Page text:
DV Awareness: Remember My Name

As posted to the Domestic Violence Awareness: Making Advocacy Accessible Facebook Cause (to which I am a contributor).

As human beings we are blessed with the ability to express ourselves through language and, by extension, the written word. From the beginning of time, words have been used to capture the mundane details of life, identify objects, show the way to hidden places, record history, and foretell the future. There is also power in words where they allow us to share our innermost thoughts, feelings and ideas. Writing let’s us harness our energy, both positive and negative, and our words will bear witness to our lives. While we all have the ability to write ourselves into diaries, essays, blogs, journals, articles and poems, there comes a time when an individual will so accurately capture the essence of a movement with their words. Over a decade ago in 1995, Kimberly A. Collins wrote Remember My Name, a poem that has been used by Domestic Violence Awareness Month [DVAM] observances to memorialize victims that have lost their lives to domestic violence (take a moment to view the names of homicide victims across the U.S.).
For DVAM 2009, we share this poem with you in the hope that through written words we will never forget the names of those lost to domestic violence and that we should all heal through our shared connections and experience. You can read more about the author after the jump below.

Remember My Name

When you remember my walk upon this earth
Look not into my steps with pity.
When you taste the tears of my journey
Notice how they fill my foot prints
Not my spirit
For that remains with me.

My story must be told
Must remain in conscious memory
So my daughters won’t cry my tears
Or follow my tortured legacy.
Lovin’
is a tricky thing
If it doesn’t come
from a healthy place,
If Lovin’
Doesn’t FIRST practice
on self
it will act like a stray bullet
not caring what it hits

You may say:
Maybe I should’ve loved him a little less
Maybe I should’ve loved me a little more,
Maybe I should’ve not believed he’d never hit me again.
All those maybes will not bring me back – not right his wrong.
My life was not his to take.

As your eyes glance my name
Understand once I breathed
Walked
Loved
just like you.
I wish for all who glance my name
To know love turned fear – kept me there
Loved twisted to fear,
Kept me in a chokehold
Cut off my air
Blurred my vision
I couldn’t see how to break free.

I shoulda, told my family
I shoulda told my friends
I shoulda got that CPO
Before the police let him go
But all those shoulda’s can’t bring me back
when I lied so well
To cover the shame
To hide the signs.

If my death had to show
what love isn’t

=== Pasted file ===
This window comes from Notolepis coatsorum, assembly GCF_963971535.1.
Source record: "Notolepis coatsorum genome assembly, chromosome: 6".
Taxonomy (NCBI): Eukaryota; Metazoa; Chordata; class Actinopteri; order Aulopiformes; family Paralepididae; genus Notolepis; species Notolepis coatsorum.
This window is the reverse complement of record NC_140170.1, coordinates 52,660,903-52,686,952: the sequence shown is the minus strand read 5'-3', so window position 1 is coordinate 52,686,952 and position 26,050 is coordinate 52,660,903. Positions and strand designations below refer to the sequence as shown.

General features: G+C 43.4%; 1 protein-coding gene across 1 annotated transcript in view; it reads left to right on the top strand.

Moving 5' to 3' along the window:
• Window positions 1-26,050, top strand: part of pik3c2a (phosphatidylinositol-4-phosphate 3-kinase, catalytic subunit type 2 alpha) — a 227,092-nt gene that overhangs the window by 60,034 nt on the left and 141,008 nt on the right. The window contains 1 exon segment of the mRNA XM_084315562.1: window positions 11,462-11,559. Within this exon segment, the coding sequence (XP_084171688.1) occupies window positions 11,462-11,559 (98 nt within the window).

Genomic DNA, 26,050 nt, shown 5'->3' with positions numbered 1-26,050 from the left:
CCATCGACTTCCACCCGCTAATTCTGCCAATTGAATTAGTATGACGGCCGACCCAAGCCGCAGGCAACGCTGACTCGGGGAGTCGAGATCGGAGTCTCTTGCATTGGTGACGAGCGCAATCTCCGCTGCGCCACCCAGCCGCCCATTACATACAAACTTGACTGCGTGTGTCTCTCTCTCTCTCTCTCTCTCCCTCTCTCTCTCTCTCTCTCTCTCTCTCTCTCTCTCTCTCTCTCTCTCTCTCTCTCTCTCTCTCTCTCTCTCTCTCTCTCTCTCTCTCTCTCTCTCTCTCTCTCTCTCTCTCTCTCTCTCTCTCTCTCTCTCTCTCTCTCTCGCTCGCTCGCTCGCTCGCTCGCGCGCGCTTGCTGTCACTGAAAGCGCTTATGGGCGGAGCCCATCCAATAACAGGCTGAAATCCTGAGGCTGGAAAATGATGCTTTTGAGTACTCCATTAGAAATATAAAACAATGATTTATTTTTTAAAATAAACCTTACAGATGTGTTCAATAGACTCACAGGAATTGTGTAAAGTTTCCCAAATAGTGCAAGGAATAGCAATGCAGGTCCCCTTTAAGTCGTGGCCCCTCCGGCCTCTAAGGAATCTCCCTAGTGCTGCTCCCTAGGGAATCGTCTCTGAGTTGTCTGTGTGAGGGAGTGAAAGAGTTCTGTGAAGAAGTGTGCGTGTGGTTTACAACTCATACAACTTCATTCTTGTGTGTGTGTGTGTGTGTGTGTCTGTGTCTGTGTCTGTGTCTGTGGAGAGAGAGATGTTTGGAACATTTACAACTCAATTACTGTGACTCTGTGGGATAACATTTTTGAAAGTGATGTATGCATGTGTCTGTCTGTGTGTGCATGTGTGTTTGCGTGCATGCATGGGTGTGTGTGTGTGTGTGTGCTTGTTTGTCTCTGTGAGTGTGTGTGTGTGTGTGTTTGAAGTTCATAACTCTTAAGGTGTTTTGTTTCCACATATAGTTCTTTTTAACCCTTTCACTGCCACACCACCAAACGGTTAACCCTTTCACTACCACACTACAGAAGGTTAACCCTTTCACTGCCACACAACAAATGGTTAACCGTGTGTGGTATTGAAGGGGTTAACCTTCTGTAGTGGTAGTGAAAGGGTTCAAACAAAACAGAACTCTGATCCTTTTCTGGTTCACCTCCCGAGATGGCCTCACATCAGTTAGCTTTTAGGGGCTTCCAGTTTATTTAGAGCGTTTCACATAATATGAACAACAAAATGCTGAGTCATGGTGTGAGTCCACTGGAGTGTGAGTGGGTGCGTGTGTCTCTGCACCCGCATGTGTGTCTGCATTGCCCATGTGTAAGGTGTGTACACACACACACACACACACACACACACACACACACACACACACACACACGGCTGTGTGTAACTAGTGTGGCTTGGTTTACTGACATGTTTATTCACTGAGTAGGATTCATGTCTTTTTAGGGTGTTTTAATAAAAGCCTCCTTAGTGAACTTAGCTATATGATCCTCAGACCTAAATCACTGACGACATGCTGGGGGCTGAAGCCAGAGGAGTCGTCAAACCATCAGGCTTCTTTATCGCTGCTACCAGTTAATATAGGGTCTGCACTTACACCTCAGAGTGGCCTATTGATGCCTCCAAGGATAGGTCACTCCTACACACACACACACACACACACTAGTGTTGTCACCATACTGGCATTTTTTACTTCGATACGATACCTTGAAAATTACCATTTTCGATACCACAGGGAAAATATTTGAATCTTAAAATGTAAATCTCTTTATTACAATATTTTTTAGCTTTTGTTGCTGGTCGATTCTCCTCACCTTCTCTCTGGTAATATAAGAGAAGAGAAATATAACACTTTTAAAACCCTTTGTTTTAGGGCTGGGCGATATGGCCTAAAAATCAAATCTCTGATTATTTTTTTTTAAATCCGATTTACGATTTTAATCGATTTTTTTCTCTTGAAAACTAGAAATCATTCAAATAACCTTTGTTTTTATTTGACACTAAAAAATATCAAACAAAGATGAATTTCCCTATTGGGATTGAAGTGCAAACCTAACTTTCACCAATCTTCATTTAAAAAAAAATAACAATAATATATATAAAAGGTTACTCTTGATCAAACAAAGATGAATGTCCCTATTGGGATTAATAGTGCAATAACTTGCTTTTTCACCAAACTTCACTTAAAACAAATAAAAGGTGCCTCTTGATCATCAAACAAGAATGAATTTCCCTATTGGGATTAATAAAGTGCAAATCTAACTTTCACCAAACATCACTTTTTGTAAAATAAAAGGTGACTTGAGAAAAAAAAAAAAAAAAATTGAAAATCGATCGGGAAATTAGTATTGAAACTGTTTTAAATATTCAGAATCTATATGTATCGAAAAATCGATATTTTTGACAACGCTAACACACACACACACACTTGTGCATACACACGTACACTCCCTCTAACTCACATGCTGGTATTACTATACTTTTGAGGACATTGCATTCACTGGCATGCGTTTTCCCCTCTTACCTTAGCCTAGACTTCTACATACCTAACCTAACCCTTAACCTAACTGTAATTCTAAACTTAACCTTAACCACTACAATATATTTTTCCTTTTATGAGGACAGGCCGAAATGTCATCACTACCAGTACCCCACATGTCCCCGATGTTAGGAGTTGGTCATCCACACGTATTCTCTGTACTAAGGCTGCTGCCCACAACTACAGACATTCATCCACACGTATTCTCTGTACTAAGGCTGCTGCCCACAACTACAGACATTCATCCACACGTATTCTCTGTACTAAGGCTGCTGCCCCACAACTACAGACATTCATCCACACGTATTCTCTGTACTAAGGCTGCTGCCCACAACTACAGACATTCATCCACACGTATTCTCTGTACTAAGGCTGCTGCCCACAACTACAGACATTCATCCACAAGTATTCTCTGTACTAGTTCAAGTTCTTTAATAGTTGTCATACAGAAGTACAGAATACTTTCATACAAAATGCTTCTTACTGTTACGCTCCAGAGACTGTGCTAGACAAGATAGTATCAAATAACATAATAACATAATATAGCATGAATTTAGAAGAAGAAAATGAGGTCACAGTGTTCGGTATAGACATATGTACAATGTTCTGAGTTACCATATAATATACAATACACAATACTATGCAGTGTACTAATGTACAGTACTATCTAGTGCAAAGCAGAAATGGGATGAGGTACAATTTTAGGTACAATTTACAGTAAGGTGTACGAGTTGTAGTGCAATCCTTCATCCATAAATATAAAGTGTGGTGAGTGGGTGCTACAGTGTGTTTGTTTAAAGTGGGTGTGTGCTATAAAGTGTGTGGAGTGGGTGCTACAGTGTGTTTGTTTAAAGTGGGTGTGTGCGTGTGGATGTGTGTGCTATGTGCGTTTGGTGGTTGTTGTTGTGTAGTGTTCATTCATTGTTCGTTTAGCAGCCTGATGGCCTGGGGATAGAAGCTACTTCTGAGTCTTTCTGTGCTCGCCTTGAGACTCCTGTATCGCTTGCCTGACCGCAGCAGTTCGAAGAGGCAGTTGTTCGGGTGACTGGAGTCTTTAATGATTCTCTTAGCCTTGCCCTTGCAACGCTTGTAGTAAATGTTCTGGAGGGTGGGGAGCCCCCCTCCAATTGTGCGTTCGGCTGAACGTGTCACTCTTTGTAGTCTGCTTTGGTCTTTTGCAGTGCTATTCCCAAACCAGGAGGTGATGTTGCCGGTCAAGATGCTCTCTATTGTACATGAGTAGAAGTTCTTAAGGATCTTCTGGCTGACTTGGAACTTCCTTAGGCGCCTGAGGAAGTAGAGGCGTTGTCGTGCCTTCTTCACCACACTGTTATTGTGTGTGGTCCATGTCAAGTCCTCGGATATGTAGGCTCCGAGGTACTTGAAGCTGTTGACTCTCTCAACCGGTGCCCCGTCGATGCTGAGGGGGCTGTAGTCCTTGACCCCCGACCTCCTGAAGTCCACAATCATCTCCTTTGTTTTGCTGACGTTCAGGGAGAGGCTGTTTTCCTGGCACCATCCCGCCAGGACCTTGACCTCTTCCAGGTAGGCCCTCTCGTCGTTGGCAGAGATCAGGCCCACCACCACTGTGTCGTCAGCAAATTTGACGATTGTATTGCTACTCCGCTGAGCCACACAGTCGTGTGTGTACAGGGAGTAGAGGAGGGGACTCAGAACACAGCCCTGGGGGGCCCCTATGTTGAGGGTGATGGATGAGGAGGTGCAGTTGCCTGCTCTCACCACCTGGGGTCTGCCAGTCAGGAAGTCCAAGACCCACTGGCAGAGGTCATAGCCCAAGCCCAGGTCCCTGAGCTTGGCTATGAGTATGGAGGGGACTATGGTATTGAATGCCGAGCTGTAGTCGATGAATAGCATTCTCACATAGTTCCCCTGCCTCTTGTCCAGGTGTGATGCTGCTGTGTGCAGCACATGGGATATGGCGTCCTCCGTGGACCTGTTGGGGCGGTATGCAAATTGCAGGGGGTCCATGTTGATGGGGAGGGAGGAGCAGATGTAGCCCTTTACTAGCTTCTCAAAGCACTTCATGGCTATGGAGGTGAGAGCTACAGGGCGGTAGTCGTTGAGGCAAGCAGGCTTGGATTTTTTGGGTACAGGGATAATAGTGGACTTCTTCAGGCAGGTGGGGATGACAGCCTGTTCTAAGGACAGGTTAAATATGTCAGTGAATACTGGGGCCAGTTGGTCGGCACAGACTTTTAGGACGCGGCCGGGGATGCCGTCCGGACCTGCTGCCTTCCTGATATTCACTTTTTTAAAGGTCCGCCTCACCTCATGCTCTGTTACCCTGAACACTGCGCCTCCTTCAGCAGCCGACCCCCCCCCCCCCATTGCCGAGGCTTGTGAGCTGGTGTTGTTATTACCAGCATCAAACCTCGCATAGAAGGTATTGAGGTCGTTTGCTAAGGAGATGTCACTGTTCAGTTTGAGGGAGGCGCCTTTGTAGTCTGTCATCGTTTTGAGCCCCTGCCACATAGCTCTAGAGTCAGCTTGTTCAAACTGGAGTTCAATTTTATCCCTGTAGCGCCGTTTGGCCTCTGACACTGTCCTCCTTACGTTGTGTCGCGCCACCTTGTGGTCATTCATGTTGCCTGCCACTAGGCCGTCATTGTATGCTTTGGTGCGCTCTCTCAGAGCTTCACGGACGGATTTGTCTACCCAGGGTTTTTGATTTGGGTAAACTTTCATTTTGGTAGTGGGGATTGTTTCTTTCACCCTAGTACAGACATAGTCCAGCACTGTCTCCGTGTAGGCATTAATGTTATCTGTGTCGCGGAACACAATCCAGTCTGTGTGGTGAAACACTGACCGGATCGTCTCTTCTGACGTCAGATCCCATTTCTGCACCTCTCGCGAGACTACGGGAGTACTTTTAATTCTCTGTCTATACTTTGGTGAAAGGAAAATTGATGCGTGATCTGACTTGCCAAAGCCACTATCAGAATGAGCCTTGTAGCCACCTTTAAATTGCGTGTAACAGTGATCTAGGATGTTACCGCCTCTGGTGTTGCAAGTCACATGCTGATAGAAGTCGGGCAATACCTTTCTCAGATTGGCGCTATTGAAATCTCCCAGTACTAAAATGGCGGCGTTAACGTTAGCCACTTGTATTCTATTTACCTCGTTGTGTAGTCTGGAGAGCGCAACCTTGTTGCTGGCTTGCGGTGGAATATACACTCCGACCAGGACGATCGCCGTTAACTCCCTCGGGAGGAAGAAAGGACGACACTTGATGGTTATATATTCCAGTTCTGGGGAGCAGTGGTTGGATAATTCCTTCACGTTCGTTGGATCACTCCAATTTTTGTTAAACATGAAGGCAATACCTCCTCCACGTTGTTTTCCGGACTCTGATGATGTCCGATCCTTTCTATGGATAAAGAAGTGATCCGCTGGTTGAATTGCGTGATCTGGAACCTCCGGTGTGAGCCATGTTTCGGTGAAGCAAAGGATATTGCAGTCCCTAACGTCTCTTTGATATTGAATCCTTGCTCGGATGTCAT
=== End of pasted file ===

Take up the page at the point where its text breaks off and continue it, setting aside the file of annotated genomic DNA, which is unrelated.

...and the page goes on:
If my death had to show
that love shouldn’t hurt
If my death had to make sure
another woman told a friend
instead of holding it in
If my death reminds you
how beautiful
how worthy
you really are
If my death reminds you
to honor all you are
daily
Then remember my name
Shout it
from the center of your soul
Wake me
in my grave
Let ME know
My LIVING was not in vain.

Copyright 1995 Kimberly A. Collins, Washington, D.C., reprinted with permission.

About the Author

Kimberly A. Collins is a mother, writer, poet and English Professor. She is also the founder of S.O.A.R. (So Others Ascend Righteously) where she facilitates Writing for Healing workshops and writes an inspirational column “Wednesday Wisdom.” As the first employee for the D.C. Coalition Against Domestic Violence, she put a public face to the Coalition’s effort to inform and empower women, in the D.C. Metropolitan area, around the issue of domestic violence. During her tenure, Ms. Collins’ writing and oratory skills were in demand at various venues during October’s Domestic Violence Awareness Month activities, and other venues including speaking on behalf of the D.C. Coalition about the Nicole Brown Simpson case on NBC Nightly News and during the Telephone Operators Convention in Atlanta, Georgia, where they were in need of an expert to inform their audience about the prevalence and dangers of domestic violence through statistics as well as through Ms. Collins’ poetry.

Ms. Collins’ poems about domestic violence are inspired by the testimonies of women she meets at speaking engagements, the Simpson case, the quilt of women who have and continue to lose their lives at the hands of men, and the women she helps to claim their voice through S.O.A.R.’s Writing for Healing workshops and retreats.

Ms. Collins is also the author of a collection of poetry, Slightly Off Center. Additional writings appear in major anthologies and magazines: Black Poets of the Deep South, In The Tradition, The Nubian Gallery, NOBO Journal of African American Dialogue, Theorizing Black Feminism, Fingernails Across the Chalk Board and in Catalyst, Heart and Soul, and Essence Magazines. She has written a bio on Ola Obesan for The Dictionary of Literary Biography, the volume titled Contemporary Black British Writers.

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